It won’t surprise anyone to hear that the Middle Ages weren’t a great time to be alive. Violence and disease lurked around every corner, superstition dominated people’s lives, and even minor crimes could warrant punishments worthy of the most gruesome episode of Game of Thrones. These 42 facts will explore all that’s gory, obscure, disgusting, or just plain weird about this dark period in European history. But be warned: Some of these facts aren’t for the faint of heart!
History of Medieval Europe Facts
42. Splitting Pain
Two medieval torture methods used simple devices and the force of gravity to inflict unimaginable pain. The Judas Cradle was a pyramid-shaped spike that a victim would be forced to sit on, so that it penetrated their anus. The Spanish Donkey used a similar principle, but victims would straddle a wedge-shaped board with a pointed top. Torturers could strap weights to the feet of their victims to increase the suffering.
41. Feeling Sluggish
During the Crusades, Muslims would sometimes defend themselves with aconite, a kind of poison. The 14th-century physician Guido da Vigevano noticed slugs munching happily on some aconite leaves, and did what any of us would do: He made slug soup. Just as Vigevano had hoped, the sluggy dish made an effective antidote against aconite poisoning.
40. Pain Before Pleasure
Sexual acts meant for pleasure and not for procreation were considered a sin, punishable by life in prison. So was any form of female domination over a man—meaning women couldn’t go on top. One saint, Francesca Romana, was forced into marriage and she was so scared of experiencing pleasure, she burned her own genitals with hot fat to make sex as miserable as possible.
39. Like a Log
King Henry VI suffered from a ‘sleeping sickness’ that remains mysterious to this day. After a sudden fright, the King fell into a catatonic state for a year and a half. When he woke up, Henry VI was reportedly childlike and agreeable, but sometimes couldn’t recognize people. The king continued to slip into catatonia periodically for the rest of his life.
38. Bad Blood
Bloodletting was a common medical practice in Middle Ages, which was meant to let ‘bad blood’ out of the body. Medieval Europeans were so into it, they had texts advising which saints’ days were best for bloodletting, and charts showing which parts of the body were best to bleed according to the zodiac.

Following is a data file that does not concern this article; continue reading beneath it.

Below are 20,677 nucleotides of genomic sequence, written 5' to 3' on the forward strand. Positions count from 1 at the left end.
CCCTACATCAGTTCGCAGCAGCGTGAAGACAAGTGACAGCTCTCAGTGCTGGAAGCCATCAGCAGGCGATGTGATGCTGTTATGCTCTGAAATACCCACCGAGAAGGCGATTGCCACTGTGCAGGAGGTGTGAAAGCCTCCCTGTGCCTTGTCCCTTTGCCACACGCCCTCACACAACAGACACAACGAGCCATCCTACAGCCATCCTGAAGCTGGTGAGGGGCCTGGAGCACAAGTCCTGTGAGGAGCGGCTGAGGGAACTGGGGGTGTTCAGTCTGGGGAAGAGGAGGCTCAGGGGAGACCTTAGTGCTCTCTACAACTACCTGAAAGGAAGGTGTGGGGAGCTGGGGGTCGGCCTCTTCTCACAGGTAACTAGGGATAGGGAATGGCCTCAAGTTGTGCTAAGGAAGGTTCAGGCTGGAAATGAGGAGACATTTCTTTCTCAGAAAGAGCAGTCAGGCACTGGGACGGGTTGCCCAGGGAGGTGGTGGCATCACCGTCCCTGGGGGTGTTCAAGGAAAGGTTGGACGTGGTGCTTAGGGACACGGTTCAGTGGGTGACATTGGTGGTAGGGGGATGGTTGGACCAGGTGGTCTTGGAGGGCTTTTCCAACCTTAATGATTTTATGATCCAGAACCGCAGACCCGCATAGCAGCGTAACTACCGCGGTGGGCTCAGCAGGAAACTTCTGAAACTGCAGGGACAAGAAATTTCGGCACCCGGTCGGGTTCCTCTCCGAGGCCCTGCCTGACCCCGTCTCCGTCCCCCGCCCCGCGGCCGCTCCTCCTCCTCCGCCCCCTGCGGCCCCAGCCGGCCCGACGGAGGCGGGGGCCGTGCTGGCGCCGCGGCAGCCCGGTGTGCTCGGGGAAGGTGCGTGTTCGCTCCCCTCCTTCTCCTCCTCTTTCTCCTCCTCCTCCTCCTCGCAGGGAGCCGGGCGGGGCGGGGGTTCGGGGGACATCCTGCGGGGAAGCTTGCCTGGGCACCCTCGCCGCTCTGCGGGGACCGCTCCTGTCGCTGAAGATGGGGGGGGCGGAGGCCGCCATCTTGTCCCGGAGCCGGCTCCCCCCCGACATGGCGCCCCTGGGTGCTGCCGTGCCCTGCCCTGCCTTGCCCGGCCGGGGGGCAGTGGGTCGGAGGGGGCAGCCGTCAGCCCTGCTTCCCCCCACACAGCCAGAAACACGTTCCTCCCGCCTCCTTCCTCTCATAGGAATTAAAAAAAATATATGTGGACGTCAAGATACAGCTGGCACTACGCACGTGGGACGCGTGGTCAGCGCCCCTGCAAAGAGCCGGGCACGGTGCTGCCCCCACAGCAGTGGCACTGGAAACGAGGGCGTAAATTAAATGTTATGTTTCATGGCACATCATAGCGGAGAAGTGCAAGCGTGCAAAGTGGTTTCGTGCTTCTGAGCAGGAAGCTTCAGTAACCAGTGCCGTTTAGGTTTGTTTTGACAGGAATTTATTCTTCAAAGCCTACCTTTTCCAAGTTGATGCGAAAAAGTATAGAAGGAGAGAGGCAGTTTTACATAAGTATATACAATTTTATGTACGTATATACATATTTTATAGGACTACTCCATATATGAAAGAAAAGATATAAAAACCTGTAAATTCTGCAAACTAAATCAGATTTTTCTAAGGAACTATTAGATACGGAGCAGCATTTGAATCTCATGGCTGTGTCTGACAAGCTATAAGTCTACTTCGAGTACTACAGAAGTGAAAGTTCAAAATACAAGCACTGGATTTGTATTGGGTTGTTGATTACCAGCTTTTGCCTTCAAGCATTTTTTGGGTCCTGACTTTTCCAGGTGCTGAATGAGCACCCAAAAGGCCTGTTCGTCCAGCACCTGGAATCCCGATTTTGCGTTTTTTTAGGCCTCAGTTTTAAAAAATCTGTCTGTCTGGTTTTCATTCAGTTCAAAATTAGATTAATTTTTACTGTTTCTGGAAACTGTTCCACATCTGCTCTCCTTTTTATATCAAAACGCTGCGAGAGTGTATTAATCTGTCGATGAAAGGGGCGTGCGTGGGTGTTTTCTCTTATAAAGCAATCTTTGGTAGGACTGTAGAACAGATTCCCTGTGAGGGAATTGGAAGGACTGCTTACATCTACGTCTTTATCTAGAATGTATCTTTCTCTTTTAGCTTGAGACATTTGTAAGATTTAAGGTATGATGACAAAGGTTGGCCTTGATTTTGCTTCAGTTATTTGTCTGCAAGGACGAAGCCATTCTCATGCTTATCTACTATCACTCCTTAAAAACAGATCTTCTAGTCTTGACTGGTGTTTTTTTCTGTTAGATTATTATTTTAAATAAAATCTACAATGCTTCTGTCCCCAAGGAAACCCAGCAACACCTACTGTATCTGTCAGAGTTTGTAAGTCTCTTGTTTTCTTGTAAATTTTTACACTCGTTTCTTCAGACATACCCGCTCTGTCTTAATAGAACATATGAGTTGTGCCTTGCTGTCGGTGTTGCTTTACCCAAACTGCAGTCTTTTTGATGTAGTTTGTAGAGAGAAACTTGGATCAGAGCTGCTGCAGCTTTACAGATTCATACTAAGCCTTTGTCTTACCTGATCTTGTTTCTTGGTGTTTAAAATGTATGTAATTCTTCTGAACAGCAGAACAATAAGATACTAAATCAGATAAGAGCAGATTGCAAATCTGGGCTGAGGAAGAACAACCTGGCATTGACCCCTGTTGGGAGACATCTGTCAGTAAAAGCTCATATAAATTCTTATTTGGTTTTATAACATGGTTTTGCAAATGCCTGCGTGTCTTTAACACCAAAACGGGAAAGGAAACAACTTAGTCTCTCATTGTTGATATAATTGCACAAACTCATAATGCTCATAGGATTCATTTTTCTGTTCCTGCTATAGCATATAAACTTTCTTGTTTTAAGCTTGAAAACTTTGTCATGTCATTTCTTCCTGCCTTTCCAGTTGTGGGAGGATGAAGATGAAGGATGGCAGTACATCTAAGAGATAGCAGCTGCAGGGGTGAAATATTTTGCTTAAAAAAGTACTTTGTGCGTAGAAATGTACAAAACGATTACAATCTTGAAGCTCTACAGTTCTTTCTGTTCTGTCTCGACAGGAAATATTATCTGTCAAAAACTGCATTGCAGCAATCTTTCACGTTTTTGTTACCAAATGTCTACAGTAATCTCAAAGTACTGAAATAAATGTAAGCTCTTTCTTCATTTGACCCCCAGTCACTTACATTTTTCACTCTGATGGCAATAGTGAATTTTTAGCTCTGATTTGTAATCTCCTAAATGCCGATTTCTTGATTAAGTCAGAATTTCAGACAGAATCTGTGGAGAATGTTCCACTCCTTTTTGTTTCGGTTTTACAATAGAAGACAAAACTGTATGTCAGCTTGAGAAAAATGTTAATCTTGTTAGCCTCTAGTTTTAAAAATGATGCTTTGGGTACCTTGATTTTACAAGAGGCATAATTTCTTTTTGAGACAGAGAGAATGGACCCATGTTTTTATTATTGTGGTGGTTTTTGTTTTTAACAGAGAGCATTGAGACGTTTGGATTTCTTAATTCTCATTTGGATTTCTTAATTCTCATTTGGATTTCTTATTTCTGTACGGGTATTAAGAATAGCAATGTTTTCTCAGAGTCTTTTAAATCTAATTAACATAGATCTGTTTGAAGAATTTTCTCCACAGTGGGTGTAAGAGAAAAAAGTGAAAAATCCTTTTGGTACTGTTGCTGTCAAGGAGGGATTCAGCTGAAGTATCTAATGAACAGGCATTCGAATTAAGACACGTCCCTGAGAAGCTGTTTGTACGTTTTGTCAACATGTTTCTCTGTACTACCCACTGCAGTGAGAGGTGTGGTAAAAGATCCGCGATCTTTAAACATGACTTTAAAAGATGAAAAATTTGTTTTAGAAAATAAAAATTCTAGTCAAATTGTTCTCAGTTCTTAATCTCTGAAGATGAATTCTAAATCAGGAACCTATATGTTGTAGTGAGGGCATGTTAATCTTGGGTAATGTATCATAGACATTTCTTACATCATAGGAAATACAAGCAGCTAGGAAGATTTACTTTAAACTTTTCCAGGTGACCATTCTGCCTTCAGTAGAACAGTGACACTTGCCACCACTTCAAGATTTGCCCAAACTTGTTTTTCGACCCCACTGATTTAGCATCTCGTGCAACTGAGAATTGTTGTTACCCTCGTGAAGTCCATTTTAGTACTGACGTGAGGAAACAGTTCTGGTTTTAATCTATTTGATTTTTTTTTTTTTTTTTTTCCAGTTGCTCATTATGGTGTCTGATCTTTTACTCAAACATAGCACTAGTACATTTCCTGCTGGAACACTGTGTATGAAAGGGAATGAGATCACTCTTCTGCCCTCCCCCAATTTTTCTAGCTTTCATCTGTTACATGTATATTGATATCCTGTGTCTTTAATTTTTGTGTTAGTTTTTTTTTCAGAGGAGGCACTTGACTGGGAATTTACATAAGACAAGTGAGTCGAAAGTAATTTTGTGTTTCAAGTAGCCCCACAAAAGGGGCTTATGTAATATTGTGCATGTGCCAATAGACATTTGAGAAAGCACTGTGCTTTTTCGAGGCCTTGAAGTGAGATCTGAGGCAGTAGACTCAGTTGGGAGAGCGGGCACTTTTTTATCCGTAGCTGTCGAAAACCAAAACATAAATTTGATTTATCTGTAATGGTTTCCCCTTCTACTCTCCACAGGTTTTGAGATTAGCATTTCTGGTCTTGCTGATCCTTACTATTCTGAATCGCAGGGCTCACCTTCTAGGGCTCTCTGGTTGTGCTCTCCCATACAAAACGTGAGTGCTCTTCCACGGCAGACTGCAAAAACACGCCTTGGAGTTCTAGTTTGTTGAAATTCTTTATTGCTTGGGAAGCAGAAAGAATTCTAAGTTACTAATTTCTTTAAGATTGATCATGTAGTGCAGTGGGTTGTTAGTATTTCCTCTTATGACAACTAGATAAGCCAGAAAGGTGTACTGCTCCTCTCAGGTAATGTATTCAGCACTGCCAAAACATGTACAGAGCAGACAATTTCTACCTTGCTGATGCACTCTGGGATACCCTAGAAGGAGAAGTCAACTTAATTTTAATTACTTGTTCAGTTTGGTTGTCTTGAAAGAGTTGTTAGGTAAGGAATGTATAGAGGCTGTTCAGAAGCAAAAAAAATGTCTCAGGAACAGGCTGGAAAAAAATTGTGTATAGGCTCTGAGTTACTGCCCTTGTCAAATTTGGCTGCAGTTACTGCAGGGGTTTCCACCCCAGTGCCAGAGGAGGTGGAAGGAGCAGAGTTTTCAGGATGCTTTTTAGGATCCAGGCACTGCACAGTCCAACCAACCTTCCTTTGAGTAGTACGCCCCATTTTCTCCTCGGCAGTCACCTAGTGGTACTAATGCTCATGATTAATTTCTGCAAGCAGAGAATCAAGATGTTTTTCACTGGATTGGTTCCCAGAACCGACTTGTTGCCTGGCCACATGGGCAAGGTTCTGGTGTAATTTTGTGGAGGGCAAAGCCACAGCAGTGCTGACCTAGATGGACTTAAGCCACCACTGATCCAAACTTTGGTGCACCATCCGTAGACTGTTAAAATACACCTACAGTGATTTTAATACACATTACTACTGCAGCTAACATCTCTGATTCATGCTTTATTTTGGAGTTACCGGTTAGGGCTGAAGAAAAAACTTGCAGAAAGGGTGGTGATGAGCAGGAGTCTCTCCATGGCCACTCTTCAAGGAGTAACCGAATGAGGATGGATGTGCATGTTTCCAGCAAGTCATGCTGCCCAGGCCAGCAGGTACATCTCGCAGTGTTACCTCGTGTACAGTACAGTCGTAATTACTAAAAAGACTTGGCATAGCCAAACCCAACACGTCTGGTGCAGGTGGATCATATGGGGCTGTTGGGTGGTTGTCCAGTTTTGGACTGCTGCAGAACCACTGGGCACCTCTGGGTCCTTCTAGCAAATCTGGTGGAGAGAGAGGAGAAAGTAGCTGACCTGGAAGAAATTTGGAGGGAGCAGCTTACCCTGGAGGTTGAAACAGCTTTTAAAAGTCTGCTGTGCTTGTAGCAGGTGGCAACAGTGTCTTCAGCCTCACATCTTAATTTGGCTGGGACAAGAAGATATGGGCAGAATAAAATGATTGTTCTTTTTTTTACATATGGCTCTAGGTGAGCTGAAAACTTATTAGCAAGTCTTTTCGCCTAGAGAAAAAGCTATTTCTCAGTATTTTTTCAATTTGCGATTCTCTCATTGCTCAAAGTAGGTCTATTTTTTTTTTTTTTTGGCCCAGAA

37. Middle-Aged Teens
A useful indicator for the quality of life—or lack thereof—in a certain time or place is the average life expectancy. Since a man born between 1276 and 1300 in Medieval England could only expect to make it to 31 years old, life must have been really tough. Good news for the ladies, though: women born in the same time period on average made it past childbearing age. Phew!
36. Let’s Get Day-Drunk
In Medieval England, people rarely drank water because of the risk of disease. While fresh spring water would do in a pinch, most people turned to the most sensible alternative: alcohol. It was perfectly common to drink large amounts of wine, beer, or cider, meaning it was also perfectly common to be drunk most of the time. 10:30 am? Guess I’ll crack a cold one! But what do you drink when the hangover finally sets in?
35. Laying Hands
Among the many diseases people had to fear in the Middle Ages was the King’s Evil, a form of tuberculosis that caused black lesions all over the neck, which would rupture and leave open sores. The only cure was a touch from a king or queen. King Henry IV alone touched 1,500 people suffering from the disease, though it’s not clear how many he cured…
34. Silent Majority
The Domesday Book of 1086 tells us that about 74% of the population of the English countryside was not free. Serfs, cottars, bordars, and slaves were all bound in servitude to a lord for life, and needed his permission for every major decision—even marriage.
33. A Bad Way to Go